P.S. Sick photo.😀
 

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Larger bikes are better for carrying; in general. I didn't sit on the 650, but it's prolly roomier than the 400? Same with passengers; in general the bigger the bike the better. When my wife/sister rode on back my XS500 I could definitely feel it, but with the FJR I wouldn't even know she's there if it weren't for the fact that she climbs around like a little monkey. 🐒
Practicing and obtaining mad skills is good, but you also have to have good judgement. I've know some old, highly skilled, experienced riders that crashed 'n died, not for a lack of skill but for a lack of good judgement.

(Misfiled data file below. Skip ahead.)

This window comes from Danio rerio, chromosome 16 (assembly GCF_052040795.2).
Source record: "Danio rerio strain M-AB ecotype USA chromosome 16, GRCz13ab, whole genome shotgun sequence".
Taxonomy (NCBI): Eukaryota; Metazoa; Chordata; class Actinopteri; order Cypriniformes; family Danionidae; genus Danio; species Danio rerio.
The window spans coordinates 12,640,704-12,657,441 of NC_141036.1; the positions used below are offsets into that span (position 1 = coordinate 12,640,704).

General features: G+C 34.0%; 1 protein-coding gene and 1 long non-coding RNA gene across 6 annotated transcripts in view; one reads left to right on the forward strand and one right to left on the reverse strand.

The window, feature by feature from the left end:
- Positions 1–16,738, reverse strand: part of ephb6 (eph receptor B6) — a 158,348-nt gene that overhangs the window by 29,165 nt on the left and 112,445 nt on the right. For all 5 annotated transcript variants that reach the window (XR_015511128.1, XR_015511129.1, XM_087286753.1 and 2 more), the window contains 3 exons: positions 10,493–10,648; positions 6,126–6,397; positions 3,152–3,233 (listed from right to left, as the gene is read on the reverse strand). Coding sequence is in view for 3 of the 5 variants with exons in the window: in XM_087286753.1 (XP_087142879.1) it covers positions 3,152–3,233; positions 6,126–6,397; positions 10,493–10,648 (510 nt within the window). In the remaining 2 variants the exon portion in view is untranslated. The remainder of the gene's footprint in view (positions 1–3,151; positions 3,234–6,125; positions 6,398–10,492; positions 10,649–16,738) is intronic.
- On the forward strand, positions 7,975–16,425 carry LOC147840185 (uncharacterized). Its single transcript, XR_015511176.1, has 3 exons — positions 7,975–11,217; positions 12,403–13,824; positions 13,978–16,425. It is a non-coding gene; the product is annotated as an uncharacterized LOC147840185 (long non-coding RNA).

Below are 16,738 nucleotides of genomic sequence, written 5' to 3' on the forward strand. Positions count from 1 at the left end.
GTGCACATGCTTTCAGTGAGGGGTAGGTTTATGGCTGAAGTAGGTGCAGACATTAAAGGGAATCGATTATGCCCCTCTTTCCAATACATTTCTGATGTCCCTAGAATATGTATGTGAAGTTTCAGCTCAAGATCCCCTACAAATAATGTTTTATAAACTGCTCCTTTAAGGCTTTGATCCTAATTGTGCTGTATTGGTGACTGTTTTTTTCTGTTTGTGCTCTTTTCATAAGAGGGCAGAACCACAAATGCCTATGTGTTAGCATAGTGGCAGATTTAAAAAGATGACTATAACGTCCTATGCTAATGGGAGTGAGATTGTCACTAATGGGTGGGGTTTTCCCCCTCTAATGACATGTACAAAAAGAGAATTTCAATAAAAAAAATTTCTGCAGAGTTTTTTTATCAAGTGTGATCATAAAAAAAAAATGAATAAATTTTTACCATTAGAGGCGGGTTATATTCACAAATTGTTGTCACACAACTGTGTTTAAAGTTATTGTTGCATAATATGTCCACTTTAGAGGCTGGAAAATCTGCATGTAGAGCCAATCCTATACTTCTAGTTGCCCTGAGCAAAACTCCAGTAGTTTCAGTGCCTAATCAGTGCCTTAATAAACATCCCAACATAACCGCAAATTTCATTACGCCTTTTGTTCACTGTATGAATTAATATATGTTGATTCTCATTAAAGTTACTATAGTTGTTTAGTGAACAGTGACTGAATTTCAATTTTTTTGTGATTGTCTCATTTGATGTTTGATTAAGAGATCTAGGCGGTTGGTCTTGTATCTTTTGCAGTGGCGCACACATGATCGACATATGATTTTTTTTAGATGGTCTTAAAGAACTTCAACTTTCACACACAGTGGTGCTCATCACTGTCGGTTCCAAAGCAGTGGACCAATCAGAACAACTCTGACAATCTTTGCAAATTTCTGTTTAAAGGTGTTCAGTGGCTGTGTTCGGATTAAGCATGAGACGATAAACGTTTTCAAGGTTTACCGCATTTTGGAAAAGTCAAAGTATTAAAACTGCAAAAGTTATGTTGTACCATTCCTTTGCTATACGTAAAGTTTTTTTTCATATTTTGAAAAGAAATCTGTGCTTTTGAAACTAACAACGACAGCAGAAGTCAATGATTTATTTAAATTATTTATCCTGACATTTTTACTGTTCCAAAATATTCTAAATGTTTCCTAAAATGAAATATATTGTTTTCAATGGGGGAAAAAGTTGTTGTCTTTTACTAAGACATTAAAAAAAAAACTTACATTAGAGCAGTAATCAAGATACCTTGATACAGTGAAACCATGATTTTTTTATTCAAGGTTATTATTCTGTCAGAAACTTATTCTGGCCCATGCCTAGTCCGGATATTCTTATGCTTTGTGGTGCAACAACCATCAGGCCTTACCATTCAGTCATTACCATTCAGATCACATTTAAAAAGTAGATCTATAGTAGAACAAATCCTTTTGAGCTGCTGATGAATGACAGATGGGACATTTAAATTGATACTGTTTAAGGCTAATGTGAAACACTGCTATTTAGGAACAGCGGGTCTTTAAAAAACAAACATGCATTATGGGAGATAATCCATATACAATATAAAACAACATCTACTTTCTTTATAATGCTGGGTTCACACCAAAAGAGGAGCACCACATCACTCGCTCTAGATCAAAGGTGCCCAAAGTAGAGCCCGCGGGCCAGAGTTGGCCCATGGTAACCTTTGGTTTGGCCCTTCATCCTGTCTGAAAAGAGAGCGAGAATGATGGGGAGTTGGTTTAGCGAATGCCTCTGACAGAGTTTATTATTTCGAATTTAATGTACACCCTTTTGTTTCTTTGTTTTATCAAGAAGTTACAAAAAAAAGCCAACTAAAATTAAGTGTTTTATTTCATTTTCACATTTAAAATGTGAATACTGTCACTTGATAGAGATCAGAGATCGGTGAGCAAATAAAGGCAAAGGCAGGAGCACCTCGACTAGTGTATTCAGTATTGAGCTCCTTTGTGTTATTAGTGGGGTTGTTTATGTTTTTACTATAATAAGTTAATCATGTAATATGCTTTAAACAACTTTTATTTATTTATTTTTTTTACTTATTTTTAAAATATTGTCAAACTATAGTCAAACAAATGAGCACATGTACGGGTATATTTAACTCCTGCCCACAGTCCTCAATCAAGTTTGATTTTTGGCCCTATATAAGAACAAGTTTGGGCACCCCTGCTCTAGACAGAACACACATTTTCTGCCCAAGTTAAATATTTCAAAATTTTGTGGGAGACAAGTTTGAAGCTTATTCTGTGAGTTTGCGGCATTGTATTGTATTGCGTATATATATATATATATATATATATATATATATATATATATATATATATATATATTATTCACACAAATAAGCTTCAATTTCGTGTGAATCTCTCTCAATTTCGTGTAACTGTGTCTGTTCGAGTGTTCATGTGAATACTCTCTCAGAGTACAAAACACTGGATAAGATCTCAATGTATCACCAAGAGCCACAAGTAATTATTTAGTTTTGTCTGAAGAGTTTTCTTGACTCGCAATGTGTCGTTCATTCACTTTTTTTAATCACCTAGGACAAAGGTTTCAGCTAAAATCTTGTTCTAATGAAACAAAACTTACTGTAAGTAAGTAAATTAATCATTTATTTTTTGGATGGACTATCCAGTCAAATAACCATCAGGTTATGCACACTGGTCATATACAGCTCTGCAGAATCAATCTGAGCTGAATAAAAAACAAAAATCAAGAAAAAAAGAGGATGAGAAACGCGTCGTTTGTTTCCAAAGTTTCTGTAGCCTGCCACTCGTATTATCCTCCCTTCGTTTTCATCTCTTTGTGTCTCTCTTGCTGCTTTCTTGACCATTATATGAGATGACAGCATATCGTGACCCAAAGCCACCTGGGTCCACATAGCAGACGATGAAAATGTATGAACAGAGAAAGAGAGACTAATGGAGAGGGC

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Dead right! Half drunk in charge of a keyboard is a dangerous thing. If I'd had another couple of beers then i would have crashed out and it wouldn't have happened. :unsure:
Kiwi, don't forget... you no longer have you snazzy cape and Super Powers on this board. If you type it, it's out there. No turning back with a simple delete. Just like in real life. ;)